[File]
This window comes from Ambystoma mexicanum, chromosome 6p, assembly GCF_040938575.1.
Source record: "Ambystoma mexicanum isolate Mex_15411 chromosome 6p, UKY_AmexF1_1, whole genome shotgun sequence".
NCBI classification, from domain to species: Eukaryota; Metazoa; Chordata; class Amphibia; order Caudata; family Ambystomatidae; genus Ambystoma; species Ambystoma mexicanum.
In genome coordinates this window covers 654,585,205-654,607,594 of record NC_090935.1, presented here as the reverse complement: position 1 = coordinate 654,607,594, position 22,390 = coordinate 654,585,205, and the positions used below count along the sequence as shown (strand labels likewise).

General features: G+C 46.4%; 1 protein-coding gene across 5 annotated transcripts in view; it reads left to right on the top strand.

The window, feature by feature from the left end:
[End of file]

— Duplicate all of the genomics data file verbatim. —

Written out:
This window comes from Ambystoma mexicanum, chromosome 6p, assembly GCF_040938575.1.
Source record: "Ambystoma mexicanum isolate Mex_15411 chromosome 6p, UKY_AmexF1_1, whole genome shotgun sequence".
NCBI classification, from domain to species: Eukaryota; Metazoa; Chordata; class Amphibia; order Caudata; family Ambystomatidae; genus Ambystoma; species Ambystoma mexicanum.
In genome coordinates this window covers 654,585,205-654,607,594 of record NC_090935.1, presented here as the reverse complement: position 1 = coordinate 654,607,594, position 22,390 = coordinate 654,585,205, and the positions used below count along the sequence as shown (strand labels likewise).

General features: G+C 46.4%; 1 protein-coding gene across 5 annotated transcripts in view; it reads left to right on the top strand.

The window, feature by feature from the left end: